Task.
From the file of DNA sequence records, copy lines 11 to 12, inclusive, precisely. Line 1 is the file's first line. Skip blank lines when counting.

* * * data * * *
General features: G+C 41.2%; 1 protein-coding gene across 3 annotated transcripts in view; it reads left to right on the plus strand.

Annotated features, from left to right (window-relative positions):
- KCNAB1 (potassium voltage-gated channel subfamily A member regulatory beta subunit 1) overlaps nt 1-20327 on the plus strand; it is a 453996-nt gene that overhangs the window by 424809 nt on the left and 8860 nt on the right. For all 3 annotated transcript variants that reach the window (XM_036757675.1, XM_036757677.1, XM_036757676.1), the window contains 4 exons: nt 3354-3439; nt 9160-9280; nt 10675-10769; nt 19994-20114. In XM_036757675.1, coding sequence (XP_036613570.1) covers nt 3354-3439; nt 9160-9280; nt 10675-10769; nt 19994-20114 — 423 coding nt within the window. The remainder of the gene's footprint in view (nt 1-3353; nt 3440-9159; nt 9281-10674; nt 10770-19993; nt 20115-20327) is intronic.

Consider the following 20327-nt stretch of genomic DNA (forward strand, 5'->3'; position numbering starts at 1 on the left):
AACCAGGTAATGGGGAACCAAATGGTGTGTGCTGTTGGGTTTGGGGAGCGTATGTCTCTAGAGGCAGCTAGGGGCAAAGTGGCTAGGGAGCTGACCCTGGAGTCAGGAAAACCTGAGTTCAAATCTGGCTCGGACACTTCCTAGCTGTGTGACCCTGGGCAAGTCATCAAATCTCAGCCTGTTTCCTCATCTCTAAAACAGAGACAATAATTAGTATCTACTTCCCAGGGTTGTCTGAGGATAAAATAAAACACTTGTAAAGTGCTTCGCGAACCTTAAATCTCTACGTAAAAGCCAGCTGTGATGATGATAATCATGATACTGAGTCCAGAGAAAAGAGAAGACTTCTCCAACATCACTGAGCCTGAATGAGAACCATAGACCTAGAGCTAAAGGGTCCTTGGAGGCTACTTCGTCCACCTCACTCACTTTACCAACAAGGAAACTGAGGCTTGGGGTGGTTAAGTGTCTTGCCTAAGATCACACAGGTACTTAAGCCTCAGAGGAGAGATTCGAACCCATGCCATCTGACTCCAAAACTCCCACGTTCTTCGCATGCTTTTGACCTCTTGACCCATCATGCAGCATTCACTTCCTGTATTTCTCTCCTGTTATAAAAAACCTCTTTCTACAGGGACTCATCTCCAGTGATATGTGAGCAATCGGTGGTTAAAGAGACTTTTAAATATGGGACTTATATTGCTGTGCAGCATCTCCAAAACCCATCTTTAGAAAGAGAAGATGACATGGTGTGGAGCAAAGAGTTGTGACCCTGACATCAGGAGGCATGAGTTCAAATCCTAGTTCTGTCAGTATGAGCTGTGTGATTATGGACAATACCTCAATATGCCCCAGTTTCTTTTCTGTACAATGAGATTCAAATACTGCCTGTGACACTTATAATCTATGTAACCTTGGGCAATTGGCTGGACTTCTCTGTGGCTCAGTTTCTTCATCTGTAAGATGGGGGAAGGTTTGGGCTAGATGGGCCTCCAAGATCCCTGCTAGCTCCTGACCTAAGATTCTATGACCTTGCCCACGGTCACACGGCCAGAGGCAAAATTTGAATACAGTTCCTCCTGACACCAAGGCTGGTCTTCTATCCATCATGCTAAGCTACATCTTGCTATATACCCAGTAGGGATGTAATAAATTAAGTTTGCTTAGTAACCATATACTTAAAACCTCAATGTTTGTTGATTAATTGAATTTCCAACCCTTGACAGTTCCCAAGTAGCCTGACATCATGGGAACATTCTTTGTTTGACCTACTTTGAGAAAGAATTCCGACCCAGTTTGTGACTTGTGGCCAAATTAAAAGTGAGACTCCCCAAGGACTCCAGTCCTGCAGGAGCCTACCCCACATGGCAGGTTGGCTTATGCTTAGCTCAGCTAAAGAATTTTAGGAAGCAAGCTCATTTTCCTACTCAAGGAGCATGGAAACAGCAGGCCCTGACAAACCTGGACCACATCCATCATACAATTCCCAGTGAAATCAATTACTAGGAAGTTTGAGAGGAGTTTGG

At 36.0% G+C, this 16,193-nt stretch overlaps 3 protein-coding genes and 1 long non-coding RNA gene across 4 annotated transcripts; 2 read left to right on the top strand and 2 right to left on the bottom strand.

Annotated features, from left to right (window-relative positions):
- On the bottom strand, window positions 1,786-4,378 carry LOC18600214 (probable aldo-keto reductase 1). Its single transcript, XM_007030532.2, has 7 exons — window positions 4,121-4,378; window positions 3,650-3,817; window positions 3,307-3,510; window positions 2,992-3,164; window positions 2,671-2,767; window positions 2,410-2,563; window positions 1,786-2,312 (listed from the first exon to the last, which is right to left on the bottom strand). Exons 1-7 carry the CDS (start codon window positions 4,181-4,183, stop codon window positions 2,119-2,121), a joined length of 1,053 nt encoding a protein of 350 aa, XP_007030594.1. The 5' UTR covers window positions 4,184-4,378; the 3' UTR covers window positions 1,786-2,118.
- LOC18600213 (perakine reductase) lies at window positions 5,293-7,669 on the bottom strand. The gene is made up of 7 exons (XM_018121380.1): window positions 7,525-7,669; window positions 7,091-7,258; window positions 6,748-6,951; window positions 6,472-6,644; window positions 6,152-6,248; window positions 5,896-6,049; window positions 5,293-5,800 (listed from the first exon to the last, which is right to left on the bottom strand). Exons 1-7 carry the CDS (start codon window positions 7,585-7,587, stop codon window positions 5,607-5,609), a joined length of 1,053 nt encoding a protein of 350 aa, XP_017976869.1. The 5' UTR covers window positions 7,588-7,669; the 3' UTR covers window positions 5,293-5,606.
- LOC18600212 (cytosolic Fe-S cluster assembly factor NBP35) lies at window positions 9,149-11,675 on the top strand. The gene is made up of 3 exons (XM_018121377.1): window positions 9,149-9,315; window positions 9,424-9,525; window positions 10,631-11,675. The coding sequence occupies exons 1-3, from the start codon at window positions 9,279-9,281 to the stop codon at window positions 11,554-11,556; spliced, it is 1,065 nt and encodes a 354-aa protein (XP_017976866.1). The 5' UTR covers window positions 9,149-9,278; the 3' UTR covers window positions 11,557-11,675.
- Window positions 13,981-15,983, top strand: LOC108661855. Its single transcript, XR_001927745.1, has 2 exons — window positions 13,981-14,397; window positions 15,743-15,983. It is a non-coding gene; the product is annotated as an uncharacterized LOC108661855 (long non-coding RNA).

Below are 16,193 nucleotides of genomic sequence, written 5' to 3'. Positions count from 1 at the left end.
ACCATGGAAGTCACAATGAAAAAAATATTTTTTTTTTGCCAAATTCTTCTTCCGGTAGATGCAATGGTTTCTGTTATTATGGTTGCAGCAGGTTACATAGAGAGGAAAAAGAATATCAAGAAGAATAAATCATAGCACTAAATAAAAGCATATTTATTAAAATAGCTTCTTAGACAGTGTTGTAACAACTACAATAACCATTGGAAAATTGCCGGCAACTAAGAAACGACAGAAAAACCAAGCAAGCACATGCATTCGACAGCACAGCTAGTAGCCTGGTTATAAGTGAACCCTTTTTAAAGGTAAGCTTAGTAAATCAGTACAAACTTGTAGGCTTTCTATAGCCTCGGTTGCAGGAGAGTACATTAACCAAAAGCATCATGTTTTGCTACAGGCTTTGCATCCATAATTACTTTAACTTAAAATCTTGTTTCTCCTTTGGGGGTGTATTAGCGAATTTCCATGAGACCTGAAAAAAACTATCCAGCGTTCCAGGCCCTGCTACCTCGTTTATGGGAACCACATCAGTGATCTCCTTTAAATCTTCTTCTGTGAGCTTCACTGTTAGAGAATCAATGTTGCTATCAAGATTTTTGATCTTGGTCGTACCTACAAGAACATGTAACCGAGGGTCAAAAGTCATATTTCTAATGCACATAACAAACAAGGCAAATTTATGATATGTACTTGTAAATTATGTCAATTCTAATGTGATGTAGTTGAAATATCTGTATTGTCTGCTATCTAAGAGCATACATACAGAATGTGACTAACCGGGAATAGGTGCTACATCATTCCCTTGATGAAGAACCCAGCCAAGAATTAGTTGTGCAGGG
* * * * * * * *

- Window positions 13,981-15,983, top strand: LOC108661855. Its single transcript, XR_001927745.1, has 2 exons — window positions 13,981-14,397; window positions 15,743-15,983. It is a non-coding gene; the product is annotated as an uncharacterized LOC108661855 (long non-coding RNA).

Below are 16,193 nucleotides of genomic sequence, written 5' to 3'. Positions count from 1 at the left end.